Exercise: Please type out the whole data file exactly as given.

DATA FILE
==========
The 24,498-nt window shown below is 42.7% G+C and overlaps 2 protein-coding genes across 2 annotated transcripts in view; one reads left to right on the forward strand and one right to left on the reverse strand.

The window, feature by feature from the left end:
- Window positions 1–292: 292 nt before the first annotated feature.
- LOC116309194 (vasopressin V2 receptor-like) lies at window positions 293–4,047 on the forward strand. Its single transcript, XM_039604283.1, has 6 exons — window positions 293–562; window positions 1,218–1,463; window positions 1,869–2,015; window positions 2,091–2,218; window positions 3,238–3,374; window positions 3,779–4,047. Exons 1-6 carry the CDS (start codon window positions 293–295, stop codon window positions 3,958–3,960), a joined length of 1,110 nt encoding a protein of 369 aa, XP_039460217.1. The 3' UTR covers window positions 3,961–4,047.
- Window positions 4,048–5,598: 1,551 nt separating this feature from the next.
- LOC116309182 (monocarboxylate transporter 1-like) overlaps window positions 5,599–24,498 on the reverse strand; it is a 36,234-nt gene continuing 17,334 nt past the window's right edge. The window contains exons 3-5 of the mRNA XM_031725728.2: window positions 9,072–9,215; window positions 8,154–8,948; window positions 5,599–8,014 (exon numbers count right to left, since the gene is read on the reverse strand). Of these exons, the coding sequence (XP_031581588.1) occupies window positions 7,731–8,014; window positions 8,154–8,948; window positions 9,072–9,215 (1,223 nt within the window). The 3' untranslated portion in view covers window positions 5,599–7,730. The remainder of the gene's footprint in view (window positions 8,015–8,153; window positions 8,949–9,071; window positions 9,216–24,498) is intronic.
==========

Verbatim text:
The 24,498-nt window shown below is 42.7% G+C and overlaps 2 protein-coding genes across 2 annotated transcripts in view; one reads left to right on the forward strand and one right to left on the reverse strand.

The window, feature by feature from the left end:
- Window positions 1–292: 292 nt before the first annotated feature.
- LOC116309194 (vasopressin V2 receptor-like) lies at window positions 293–4,047 on the forward strand. Its single transcript, XM_039604283.1, has 6 exons — window positions 293–562; window positions 1,218–1,463; window positions 1,869–2,015; window positions 2,091–2,218; window positions 3,238–3,374; window positions 3,779–4,047. Exons 1-6 carry the CDS (start codon window positions 293–295, stop codon window positions 3,958–3,960), a joined length of 1,110 nt encoding a protein of 369 aa, XP_039460217.1. The 3' UTR covers window positions 3,961–4,047.
- Window positions 4,048–5,598: 1,551 nt separating this feature from the next.
- LOC116309182 (monocarboxylate transporter 1-like) overlaps window positions 5,599–24,498 on the reverse strand; it is a 36,234-nt gene continuing 17,334 nt past the window's right edge. The window contains exons 3-5 of the mRNA XM_031725728.2: window positions 9,072–9,215; window positions 8,154–8,948; window positions 5,599–8,014 (exon numbers count right to left, since the gene is read on the reverse strand). Of these exons, the coding sequence (XP_031581588.1) occupies window positions 7,731–8,014; window positions 8,154–8,948; window positions 9,072–9,215 (1,223 nt within the window). The 3' untranslated portion in view covers window positions 5,599–7,730. The remainder of the gene's footprint in view (window positions 8,015–8,153; window positions 8,949–9,071; window positions 9,216–24,498) is intronic.